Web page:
Wednesday, June 4, 2008

One Kid

When the FTM and I first explored the idea of getting married, we made a point to discuss all of those big life decisions that can trip a couple up – religion, money, retirement, politics – and found that we were marching in lock stop on almost everything. The only issue where we parted company was the size of the family we both hoped to start. I wanted two kids; the FTM wanted four.

This was far from my mind yesterday, which, as noted in a previous post, was D (as in “Delivery”) Day. We were scheduled to go to the hospital at the crack of dawn to induce labor. Long before dawn cracked however (3 a.m. if you’re keeping score), the FTM went into labor on her own. We were at the hospital by 5 a.m., and by 7 a.m. she was ready for the epidural. It was nearly 8:30 before the pain relief was administered, and it wasn’t until 7:19 p.m. when the baby was born.

The day was basically one long CIA-style torture session for the FTM. Not only did she suffer through the excruciating pain of labor, she was made to endure an endless string of indignities: There were two internal monitors—one for her uterus, one attached to the baby’s scalp to measure his heart beat—that the doctor snaked into her body like a plumber looking to unclog a basement pipe; there were the failed attempts to find a vein worthy of a blood letting, leaving the FTM with a series of bruises; there was the administration of the epidural, which required the FTM to hunch forward and remain still through a severe contraction as an anesthesiologist drove a medicinal spike into a column of cartilage adjacent to her spine; and there was the doctor assisted rupturing of her membrane, leading to the hours-long and seemingly ceaseless gush of amniotic fluid.

As awful as it was to watch, it had to be at least a million times worse to experience, and the FTM bore it all with bravery and character. I was never more proud of her than I was during this ordeal. It was in the midst of this living hell that the FTM grabbed my wrist and said to me, her tear-filled eyes peering over the top of her oxygen mask, “One kid.”

One kid? The same woman who previously wanted a litter now wanted just one kid. Nine very rough months of pregnancy ended with the exclamation point of a miserable labor and it broke her spirit. Almost. Because then she added, “but we can always adopt.”

After 16 hours of labor the doctor finally said what we were expecting all along: “FTM, I think we should do a C-Section.”

I sat by the FTM’s head in the operating room—the FTM had a local anesthetic, so she was awake for the whole thing—as the OB/GYN performed the surgery. After hearing the baby cry, after we heard the doctor’s assistant say “nine pounds, nine ounces, 21 inches long” (to which we now say “Thank God for C-Sections!”), and after we heard the positive results of the APGAR assessment, they handed the baby to me.

The FTM and I immediately named him First Time Son (FTS) and I studied his perfect little face as I held him in arms. His chubby cheeks were a rosy red, and his mouth was already sucking, looking for a nipple. A Vasoline like substance—a Vitamin schmear I was told—seemed to glue his eyes shut, but the FTS would not be deterred. His little eyelids fought their way through the salve and he looked at the world for the first time. I bent my face close to his, and his gaze found mine. At that moment, it all became clear; my life had meaning in a way that it hadn’t a minute before, and I knew that feeling was something I’d never lose.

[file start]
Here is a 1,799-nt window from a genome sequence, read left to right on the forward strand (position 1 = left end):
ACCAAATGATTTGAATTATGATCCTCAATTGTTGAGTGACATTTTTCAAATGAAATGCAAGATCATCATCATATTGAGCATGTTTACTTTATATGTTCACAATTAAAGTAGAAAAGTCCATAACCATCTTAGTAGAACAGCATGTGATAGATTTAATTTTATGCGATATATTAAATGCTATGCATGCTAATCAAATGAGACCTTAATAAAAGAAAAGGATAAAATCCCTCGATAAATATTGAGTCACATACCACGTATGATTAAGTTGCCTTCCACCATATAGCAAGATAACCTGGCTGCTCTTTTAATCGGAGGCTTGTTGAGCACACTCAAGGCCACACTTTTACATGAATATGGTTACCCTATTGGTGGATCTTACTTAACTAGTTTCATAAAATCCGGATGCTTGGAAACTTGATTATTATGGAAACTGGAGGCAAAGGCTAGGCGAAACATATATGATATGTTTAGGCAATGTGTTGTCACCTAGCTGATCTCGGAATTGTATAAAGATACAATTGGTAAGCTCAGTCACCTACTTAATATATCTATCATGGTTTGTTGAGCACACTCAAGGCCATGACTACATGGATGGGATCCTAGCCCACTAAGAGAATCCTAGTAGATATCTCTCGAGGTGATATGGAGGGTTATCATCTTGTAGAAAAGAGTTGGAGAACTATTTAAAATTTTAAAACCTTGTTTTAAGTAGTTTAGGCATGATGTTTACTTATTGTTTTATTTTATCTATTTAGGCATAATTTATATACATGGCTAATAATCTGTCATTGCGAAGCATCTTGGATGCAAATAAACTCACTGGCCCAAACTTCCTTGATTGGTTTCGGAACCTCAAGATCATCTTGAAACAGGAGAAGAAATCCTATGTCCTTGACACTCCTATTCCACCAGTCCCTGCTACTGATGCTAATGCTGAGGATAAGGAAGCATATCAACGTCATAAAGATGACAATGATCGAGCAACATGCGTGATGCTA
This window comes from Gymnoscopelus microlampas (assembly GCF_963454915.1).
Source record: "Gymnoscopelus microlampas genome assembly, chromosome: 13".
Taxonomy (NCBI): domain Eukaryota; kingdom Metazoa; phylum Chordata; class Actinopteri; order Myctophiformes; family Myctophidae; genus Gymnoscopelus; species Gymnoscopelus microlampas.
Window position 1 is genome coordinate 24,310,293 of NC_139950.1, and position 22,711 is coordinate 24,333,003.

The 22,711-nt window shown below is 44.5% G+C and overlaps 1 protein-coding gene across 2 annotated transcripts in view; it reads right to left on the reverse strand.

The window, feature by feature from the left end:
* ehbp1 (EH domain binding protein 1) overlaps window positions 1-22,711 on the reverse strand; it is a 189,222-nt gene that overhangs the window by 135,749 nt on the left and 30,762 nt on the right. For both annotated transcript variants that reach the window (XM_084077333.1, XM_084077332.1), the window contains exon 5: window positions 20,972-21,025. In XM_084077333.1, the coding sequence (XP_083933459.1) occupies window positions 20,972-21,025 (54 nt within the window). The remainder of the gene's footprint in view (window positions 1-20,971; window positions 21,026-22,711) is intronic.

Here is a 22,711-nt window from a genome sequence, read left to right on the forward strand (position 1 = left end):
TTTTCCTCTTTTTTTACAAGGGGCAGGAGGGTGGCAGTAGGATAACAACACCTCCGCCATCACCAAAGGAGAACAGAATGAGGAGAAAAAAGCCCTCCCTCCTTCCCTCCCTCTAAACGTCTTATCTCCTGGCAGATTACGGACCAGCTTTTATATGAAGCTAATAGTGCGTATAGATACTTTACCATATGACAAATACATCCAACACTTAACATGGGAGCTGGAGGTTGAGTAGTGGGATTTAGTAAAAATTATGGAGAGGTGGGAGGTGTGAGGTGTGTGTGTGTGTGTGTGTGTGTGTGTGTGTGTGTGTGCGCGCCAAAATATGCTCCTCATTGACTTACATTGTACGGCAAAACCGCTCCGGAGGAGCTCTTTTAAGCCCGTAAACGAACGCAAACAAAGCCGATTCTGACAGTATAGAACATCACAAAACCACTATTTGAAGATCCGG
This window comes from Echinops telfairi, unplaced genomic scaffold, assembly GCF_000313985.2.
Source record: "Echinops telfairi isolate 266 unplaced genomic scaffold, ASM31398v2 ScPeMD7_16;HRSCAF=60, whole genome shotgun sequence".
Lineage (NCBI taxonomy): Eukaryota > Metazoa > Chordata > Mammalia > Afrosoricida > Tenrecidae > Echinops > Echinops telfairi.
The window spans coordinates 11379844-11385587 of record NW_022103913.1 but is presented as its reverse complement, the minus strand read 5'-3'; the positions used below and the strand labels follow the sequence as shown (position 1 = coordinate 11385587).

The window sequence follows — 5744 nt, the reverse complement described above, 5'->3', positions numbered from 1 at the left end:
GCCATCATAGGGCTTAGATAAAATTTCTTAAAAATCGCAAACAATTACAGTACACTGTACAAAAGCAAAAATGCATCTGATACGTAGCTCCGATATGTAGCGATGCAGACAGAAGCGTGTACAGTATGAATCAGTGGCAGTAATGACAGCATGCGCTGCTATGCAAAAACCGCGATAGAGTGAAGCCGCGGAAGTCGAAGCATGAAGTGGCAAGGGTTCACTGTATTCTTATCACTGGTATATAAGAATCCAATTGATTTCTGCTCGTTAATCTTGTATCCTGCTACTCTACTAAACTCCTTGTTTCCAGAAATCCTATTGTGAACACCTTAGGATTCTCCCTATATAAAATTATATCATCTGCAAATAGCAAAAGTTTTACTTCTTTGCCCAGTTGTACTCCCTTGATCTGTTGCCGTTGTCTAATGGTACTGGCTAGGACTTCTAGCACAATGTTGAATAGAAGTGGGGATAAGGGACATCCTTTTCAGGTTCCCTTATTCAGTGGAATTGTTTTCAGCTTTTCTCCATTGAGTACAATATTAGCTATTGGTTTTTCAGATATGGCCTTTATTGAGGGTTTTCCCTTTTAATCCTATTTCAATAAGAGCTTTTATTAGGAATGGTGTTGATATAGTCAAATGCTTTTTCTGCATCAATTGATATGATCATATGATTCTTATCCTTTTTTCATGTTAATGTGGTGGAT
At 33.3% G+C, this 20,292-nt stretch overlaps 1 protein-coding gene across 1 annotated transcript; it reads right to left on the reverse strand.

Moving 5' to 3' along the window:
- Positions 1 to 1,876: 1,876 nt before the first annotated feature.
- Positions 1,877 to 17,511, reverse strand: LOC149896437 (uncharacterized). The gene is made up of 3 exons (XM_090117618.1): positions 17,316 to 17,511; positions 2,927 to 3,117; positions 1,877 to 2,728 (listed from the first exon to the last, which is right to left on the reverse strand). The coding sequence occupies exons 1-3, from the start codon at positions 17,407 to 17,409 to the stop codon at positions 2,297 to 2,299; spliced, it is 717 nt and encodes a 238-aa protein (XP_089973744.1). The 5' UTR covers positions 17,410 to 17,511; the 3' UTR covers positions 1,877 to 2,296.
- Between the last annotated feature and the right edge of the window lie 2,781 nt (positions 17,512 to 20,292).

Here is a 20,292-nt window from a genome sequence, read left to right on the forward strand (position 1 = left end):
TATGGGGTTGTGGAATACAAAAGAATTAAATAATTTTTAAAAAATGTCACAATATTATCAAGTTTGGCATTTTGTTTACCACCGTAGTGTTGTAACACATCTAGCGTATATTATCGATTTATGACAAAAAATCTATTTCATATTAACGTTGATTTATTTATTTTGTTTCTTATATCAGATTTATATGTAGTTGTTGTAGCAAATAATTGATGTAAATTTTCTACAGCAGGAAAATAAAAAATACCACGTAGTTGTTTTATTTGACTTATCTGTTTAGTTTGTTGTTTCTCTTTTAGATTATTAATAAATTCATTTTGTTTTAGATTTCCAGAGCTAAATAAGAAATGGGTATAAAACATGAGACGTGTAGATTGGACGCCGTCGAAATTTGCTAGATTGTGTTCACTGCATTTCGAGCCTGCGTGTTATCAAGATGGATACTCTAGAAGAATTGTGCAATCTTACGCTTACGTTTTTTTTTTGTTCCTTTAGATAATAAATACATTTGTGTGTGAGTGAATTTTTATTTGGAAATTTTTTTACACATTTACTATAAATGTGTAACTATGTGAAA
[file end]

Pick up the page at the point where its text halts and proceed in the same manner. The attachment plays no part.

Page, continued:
I looked at the FTM and said: “One kid. One beautiful, wonderful kid.” And we both kind of cried.


Manager Mom said...

Oh, what a beautiful post. I am SO happy for you both and can't wait to meet FTS.

Someday, your memory will fade a bit and you'll get cocky or crazy enough to try for #2. If you are lucky enough to make that happen, I am going to break my no-advice rule and say, consider fining a new OB-Gyn. I'm no doctor but with the misery I observed, I can't BELIEVE they didn't schedule a c-section.

Get some sleep!!!

Always Home and Uncool said...

Welcome to the club, FTF! This was our path to multiples:

We call the first one, the Angel Child. Perfect in every way. Sleeps all night. Walks, talks early. Rarely fussy. How can we not have more?

Second time around, the payback comes. I think its an embryo conspiracy.

Best to you, FTM and FTS.

Stamford Talk said...

Yaaaaaaaaay Congratulations, FTF!!!!
I teared up during this post, as I do during all good birth retellings.
I LOVE your blog so far and cannot wait to read more.

I don't have kids, but I am an obsessed aunt; I saw my 2 nephews and my niece born. Each delivery was so different. The first was the usual tough, epidural, 2 hour pushing. However, tell your wife that my sister's second was so fast that we did not even have time to leave the house (terrifying but amazing as it all worked out), and that the third was (at least as far as I could tell) the most painless delivery in history.

I hope FTM is recovering well from the C-section and that you all are doing well!

The FTF said...

Thanks for the great comments... The FTM and FTS are doing great (coming home tomorrow), and I'm still over the moon...